The Duval School Board’s request for the Jacksonville City Council to put a half-cent sales tax before voters is gaining some traction.
Councilman Reggie Gaffney and schools Superintendent Diana Greene held a public meeting Wednesday to discuss the proposal, as well as Greene’s newly announced alternative facilities master plan.
Including Gaffney, three of the seven councilmembers at the meeting said they will back the referendum, with three more saying they will consider it.
The measure needs 10 votes to pass the 19-member council, and Gaffney said he thinks the votes will be there when the full council is expected to weigh in at the end of June.
“I will continue to do what I can do on my end and let each one of my colleagues know how important it is. The loser is the kids,” he said. “Last night, I heard about four or five of these young kids came up and begged us as leaders and said, 'We need better schools.'”
Students were among nearly 70 residents who urged the council to allow the sales tax referendum at Tuesday’s meeting.
But critics of the plan, like Mayor Lenny Curry, have said they’re worried holding a special election is too costly. Others, like incoming Councilwoman Randy DeFoor, have said they wouldn't support a vote on the sales tax until after they'd thoroughly examined the school district's finances.
The proposed November 5 election is expected to cost between $700,000 and $1.4 million, according to the district. That money would come from the Duval County School District’s budget.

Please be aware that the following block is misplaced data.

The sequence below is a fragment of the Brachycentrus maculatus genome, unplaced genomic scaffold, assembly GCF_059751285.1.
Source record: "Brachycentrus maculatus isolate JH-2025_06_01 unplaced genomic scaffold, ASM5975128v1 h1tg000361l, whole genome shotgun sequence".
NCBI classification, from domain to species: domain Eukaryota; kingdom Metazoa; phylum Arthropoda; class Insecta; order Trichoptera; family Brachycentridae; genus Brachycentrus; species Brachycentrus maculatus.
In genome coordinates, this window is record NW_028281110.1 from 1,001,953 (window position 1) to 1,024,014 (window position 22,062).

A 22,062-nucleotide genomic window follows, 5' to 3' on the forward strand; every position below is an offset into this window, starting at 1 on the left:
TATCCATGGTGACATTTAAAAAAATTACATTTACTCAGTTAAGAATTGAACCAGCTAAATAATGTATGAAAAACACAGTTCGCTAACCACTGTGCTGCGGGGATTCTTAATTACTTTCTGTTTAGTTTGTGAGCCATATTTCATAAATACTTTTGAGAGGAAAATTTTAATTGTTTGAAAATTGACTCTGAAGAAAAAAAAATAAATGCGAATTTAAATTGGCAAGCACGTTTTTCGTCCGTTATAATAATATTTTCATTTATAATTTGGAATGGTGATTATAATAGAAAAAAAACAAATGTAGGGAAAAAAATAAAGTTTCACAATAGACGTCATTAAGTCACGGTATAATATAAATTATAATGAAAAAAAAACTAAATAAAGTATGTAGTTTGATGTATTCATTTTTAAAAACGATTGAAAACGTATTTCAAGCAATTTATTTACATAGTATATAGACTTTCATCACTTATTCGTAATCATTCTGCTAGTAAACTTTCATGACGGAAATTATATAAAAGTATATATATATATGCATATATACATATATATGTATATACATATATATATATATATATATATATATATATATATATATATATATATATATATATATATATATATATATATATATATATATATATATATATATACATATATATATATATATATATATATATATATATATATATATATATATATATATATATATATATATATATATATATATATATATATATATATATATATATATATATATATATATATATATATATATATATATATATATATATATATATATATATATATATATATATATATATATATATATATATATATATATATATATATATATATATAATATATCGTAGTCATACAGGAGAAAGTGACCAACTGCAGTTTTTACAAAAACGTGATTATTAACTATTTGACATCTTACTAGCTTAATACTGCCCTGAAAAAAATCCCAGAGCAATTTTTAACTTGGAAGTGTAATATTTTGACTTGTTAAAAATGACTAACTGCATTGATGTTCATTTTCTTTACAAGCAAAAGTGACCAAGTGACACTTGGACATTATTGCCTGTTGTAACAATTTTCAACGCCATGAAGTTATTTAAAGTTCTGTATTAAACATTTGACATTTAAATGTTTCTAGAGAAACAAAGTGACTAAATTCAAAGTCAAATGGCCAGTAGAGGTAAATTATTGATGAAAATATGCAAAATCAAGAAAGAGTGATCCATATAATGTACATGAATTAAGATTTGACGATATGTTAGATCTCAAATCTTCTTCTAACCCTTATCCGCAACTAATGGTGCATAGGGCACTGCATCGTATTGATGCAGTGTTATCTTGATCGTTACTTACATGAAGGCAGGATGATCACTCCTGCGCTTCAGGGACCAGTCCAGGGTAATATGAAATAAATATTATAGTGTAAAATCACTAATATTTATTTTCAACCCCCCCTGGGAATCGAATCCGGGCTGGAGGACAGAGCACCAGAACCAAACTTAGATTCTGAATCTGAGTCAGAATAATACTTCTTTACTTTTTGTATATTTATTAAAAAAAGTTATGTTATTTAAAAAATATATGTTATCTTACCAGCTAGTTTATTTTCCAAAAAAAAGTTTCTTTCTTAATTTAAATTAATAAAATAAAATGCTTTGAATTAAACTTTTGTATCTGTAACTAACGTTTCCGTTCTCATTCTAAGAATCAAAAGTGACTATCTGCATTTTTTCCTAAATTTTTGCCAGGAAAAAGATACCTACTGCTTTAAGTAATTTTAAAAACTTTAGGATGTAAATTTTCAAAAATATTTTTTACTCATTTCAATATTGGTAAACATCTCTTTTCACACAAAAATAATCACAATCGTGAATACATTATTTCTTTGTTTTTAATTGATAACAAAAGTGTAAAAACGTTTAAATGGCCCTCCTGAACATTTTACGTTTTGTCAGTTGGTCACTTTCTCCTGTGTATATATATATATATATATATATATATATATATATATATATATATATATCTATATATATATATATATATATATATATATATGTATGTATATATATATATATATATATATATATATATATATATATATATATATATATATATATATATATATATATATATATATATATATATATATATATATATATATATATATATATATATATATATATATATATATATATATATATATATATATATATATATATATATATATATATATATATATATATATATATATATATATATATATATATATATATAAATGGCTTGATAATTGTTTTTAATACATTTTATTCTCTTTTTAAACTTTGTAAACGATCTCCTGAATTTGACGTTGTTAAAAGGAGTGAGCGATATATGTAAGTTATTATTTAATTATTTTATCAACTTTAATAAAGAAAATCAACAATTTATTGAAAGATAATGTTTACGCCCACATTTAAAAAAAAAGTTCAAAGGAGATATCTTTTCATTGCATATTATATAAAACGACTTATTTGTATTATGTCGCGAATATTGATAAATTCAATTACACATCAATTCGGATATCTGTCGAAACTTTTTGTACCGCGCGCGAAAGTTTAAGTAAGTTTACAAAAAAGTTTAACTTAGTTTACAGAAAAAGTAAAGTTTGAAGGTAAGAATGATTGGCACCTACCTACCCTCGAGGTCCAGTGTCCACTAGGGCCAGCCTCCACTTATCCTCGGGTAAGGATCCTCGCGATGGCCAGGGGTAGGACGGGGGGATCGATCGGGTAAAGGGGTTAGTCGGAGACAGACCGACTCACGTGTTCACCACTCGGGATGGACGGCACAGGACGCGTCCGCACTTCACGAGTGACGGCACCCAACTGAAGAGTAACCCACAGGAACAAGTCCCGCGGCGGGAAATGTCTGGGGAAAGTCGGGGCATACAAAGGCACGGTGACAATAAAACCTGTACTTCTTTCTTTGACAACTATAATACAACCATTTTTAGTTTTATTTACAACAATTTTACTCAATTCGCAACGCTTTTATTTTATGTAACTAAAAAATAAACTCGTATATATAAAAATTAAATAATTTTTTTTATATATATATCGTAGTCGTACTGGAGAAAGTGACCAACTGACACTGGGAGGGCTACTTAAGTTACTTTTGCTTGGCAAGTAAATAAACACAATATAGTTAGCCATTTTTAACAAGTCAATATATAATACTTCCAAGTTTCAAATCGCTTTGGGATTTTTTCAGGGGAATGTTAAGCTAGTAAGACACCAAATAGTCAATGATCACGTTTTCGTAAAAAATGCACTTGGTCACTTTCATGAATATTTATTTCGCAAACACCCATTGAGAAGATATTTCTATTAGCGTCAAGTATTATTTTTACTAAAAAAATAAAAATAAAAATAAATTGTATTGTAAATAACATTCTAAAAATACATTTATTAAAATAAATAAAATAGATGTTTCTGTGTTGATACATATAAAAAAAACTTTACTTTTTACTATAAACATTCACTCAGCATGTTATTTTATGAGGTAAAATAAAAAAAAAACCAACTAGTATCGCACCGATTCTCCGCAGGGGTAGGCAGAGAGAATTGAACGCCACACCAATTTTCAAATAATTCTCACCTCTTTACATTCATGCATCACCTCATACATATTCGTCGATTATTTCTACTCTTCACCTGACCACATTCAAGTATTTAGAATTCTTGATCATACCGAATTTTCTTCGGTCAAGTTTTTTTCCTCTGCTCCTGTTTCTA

“Since you’re going to pay for it, I want to have it this year,” said Councilman Jim Love, who, along with Gaffney and Incoming Council Vice President Tommy Hazouri, is working to win council support for the referendum. “I want people to vote for it this year because it’ll cost $80 million dollars of money we’re not going to get.”
The sales tax is projected to generate about $80 million a year, for a total of at least $1.3 billion over 15 years. The district says it needs nearly $2 billion to overhaul old facilities.
“Every month we spend close to $500,000 in maintenance,” said Greene, who points out the election is a much cheaper alternative. “And for every month that we continue to not have the opportunity to put this on the ballot will continue to incur costs.”
Duval has the oldest schools in Florida, with about 65 percent of its buildings more than 50 years old. The problem is concentrated in school districts 3, 4 and 5.
Those districts account for 61.9 percent of the needed repairs, according to the facilities master plan. School Board members Ashley Smith Juarez, Darryl Willie and Warren Jones, who represent those districts, lobbied for the bill alongside Gaffney on Wednesday.
“It is the urgency of now,” said Smith Juarez. “The waiting, the pushing it off, the, 'Maybe more revenues will come,' has been going on for years, and we don’t have time to wait.”
The referendum is scheduled to be considered by the finance and rules committees on June 18 before the full council is expected to vote on the proposal on June 25. That is the last council meeting of the fiscal year.